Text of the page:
Rupert Chapman

In the case of Graham-York v York [2015] EWCA Civ 72 the Court of Appeal has considered the proper approach to the quantification of beneficial interests since the Supreme Court’s judgment in Jones v Kernott. The appellant, Miss Graham-York had lived with a Mr York until his death in a property purchased in his sole name and continued to live there after his death. The property was subject to a mortgage and when it fell into arrears the provider sought to enforce those arrears against Mr York’s estate. They succeeded in an application for possession, whereupon the appellant sought to be joined to the proceedings and to claim a constructive trust which she asserted took precedence over the mortgage. The Circuit Judge gave the Miss Graham-York a 25% share of the net proceeds of the property after payment of the mortgage. She appealed both the unequal distribution and the order that the mortgage charge should take precedence over her own interest.

On appeal the Court of Appeal held that;

  • In sole name cases, where there is no express agreement as to the extent of the beneficial interests the claimant is entitled to the share which is fair, having regard to the whole course of dealing between the parties in relation to the property – it is only dealings connected to the property that are relevant.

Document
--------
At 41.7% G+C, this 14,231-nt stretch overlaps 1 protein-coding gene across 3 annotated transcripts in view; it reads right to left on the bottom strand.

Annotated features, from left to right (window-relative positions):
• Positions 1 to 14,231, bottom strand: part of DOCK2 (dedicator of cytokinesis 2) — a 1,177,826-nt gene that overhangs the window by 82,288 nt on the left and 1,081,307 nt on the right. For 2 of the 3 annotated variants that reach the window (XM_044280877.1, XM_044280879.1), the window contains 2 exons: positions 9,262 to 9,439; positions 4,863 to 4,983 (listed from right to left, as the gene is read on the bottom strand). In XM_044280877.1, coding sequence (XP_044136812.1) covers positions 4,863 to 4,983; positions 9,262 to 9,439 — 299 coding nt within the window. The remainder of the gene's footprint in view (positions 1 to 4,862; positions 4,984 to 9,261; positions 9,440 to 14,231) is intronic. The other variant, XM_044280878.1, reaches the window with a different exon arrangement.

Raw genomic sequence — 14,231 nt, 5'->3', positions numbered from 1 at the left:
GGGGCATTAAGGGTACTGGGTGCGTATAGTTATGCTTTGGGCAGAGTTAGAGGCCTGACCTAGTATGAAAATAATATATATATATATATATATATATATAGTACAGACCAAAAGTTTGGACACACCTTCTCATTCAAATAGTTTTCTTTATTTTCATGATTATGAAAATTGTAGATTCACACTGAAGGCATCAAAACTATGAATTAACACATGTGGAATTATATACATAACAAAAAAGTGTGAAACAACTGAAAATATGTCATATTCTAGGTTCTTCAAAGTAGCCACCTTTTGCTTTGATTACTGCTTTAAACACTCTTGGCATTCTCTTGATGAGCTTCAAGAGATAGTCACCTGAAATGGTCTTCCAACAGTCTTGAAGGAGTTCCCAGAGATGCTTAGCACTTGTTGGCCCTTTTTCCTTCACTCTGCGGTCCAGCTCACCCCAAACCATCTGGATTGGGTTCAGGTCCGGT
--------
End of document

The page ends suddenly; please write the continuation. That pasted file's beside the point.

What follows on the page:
• There is no starting point of equality in such cases, each being fact-specific.
  • The length of the relationship in itself should not distract from analysis of the course of dealings between the parties in relation to the property and in particular the financial contributions to it.
  • There is no one right answer to this question and so the appellate court should be slow to interfere.
  • The equity of exoneration was potentially available to the appellant in order to avoid liability under the mortgage as she was not a party to it (on the basis that the loan had not been for joint benefit), however she had raised the issue too late for this to be considered.

Rupert Chapman